Simply brushing up against someone in the street or sitting next to them in a tavern provided ample opportunity for an infected flea to hop onto you.  And one was all it took!  In Europe in the late 1340s the conditions were ideal for the plague to literally hop from one person to another, anywhere and everywhere people travelled.  It was in this way that the Plague spread with such devastating speed across all of England from a single infected Gascon sailor in Weymouth.

Work done on modelling possible methods of transmission for the Black Death in 2018, concluded:

“…in seven out of nine localities, the human ectoparasite model was the preferred model to explain the pattern of plague mortality during an outbreak, rather than models of pneumonic and rat–flea plague transmission.”

[Human ectoparasites and the spread of plague in Europe during the Second Pandemic, 2018]

So, when that Gascon sailor stepped ashore in Weymouth in June 1348 it was probably the human fleas that hopped ashore with him that brought the Black Death to England.

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References & further reading

Black Death.  10 November 2011. Dr Mike Ibeji.  BBC History.

Black Death Wikipedia

Did bubonic plague really cause the Black Death? 24 November 2001, Debora Mackenzie, New Scientist

Distinct Clones of Yersinia pestis Caused the Black Death.  7 October 2010. Haensch,Bianucci, Signoli,Rajerison,Schultz,Kacki, Vermunt,Weston, Hurst, Achtman,Carniel,Bramanti. US National Library of Medicine

Facts about Pneumonic Plague, CDC

Human ectoparasites and the spread of plague in Europe during the Second Pandemic, 6 February 2018, Dean, Krauer, Walløe, Lingjærde, Bramanti, Stenseth, Schmid.  PNAS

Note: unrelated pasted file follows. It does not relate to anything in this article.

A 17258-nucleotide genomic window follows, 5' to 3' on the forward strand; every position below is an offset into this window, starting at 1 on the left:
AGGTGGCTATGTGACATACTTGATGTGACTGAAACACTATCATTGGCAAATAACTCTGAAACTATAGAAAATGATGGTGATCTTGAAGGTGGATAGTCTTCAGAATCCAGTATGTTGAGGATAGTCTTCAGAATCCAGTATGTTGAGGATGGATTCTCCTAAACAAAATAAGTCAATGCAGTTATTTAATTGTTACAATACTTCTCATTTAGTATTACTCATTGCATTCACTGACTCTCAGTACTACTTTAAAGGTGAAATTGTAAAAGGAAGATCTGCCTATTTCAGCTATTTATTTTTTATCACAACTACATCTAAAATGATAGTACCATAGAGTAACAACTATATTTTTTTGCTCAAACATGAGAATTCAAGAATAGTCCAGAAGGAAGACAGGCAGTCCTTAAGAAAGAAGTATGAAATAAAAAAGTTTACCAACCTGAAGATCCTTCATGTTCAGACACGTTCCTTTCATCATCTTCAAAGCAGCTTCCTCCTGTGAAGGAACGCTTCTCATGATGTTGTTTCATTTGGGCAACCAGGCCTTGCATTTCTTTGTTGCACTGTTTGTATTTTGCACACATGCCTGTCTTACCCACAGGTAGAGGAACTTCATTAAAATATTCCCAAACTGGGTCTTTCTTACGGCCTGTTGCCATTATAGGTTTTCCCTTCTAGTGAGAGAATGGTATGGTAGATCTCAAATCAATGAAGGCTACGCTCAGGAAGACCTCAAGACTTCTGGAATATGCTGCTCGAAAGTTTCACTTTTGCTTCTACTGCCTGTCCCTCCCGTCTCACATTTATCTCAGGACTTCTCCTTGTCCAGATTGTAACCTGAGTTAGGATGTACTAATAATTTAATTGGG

La peste bubonique a Hong-Kong. 1894. Yersin Alexandre. Annales de l’Institut Pasteur: Journal de microbiologie.

The Black Death: The Greatest Catastrophe Ever, History Today

The Scourging Angel: The Black Death in the British Isles. 2010. Benedict Gummer.  Vintage. 

University of Rochester – Death, Dying, and the Culture of the Macabre in the Late Middle Ages

Images

Stained glass window of the Horseman of the Apocalypse – Peter Haas, wiki commons 

Burial of Plague victims – Miniature by Pierart dou Tielt. circa 1353.  Gilles li Muisis.

Map of the spread of bubonic plague in Europe – Roger Zenner

Photograph of Alexandre Yersin – Unknown photographer, 1893.

1 thought on “The Black Death”

  1. Ben Bergonzi

    What an excellent and well-researched article! Rather scary in the middle but reassuring by the end. I am very impressed, Paul, and will now read some more of your articles.